LANCASTER, Pa. — At the end of January 2018, Jocelyn Park went to Central Market in pursuit of her favorite eggs, according to WPMT.
When she arrived at the stand, she said the usual faces she recognized weren't there.
But someone else was, who she says was grabbing money from a cash box.
Asking if he was "stealing," Park says she began to question the man, even putting him to a test.
“They always give you the exact change, like without a blink of an eye, if you buy something, so he kept trying to sell me something so I bought my eggs. He didn’t give me any change back and I said ‘You owe me change.’ He was like 'Oh,' reached back, grabbed more money and just dumped change in my hands and then I knew ... he’s lying,” said Park.
She said the man eventually fled her attempts to stop him, leading her to call police and file a report.
To keep the details of the suspect in mind, she began to write them down.
As a freelance graphic designer, Park said she went to what she does best by drawing a sketch based on the details she remembered following the encounter.
As a witness, she offered what she calls a "refined" rough draft to police.
“It was never meant to be like the best thing in the world and you know, a realistic photograph or a true police sketch, at all. It was just meant to jog my memory and I thought it might be helpful to someone else," said Park.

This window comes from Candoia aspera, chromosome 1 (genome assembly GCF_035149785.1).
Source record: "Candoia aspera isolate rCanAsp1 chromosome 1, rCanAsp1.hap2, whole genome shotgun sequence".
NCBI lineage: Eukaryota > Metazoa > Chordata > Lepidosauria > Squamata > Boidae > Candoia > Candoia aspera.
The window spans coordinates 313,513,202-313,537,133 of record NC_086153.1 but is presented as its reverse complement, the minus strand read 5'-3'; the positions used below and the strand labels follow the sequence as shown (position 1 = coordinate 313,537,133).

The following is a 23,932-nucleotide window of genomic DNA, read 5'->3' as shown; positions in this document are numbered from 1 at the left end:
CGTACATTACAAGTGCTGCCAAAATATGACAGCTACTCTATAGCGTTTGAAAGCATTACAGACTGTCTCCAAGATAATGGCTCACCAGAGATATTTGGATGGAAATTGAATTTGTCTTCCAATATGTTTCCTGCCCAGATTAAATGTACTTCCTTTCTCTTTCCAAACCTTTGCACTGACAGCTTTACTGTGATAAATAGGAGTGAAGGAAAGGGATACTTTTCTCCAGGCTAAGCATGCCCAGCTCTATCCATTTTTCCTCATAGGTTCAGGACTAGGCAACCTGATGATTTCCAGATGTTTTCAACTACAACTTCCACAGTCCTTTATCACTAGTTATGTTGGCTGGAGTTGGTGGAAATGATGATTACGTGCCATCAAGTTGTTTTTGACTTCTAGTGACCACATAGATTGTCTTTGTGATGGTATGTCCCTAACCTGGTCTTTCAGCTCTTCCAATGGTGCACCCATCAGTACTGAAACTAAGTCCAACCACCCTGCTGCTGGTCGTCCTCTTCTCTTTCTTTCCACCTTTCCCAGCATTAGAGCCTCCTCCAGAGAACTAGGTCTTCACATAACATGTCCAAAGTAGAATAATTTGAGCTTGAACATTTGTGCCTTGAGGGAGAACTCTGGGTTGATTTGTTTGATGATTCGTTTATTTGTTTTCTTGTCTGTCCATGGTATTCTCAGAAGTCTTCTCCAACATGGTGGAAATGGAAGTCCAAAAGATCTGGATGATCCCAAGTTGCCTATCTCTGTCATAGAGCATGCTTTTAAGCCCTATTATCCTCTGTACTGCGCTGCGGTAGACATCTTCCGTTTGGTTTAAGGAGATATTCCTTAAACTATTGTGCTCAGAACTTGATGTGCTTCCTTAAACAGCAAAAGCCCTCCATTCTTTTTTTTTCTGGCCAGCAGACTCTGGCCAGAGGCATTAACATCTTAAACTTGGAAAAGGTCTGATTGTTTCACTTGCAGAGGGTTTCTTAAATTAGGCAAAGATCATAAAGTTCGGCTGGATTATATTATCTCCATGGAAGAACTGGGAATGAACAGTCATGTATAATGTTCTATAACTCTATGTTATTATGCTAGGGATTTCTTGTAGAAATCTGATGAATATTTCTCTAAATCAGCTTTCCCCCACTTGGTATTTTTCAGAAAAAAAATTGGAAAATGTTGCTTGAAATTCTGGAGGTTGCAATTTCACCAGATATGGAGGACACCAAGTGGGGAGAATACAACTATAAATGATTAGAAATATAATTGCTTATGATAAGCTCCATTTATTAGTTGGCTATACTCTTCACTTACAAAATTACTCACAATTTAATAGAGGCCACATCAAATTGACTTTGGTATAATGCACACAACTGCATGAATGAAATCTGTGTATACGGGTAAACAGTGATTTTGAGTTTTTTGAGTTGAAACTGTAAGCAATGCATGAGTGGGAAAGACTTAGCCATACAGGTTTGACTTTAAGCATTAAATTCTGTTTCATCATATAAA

Once the sketch went public, it "exploded," as Park describes it, on the internet.
The sketch became an international sensation with people from all over the world laughing or critiquing the work for its whimsical nature.
“It’s not necessarily what I want to be known for, drawing the world’s worst sketch, but it’s a gift that’s been given to me,” said Park, with a laugh.
However, a week after the encounter, Park would receive vindication.
During its public fame, a Lancaster investigator saw it and it jogged his memory.
Police would arrest Hung Nguyen, now 45, on two counts of unlawful taking.
According to court documents, Nguyen plead guilty and was sentenced to 23 months in prison.
Park, a woman who earned two degrees in art, said the whole event caused a roller coaster of emotion.
“It’s been funny that throughout my career, this would be the one thing that would just blow up," said Park, laughing.
Park said she believes her work brings people joy as others have reached out to her to draw sketches of themselves, family or friends.
While there have been high, Park says the "biggest blow" was finding websites using her sketch to profit off of merchandise, such as t-shirts.
“It’s not theirs to sell and it’s a piece of art, I guess, but it also has so much surrounding it that I wanted to have the say in how it was used.”
Park said the image is now copyrighted.
She said she didn't copyright the sketch for personal profit, but to prevent others from profiting off of her work.
Park admitted she hopes this is the one and only time she has to use her talents for a police sketch.
“I’m going to leave that up to the professionals. I think they can do a much better job than I can," said Park, with a laugh.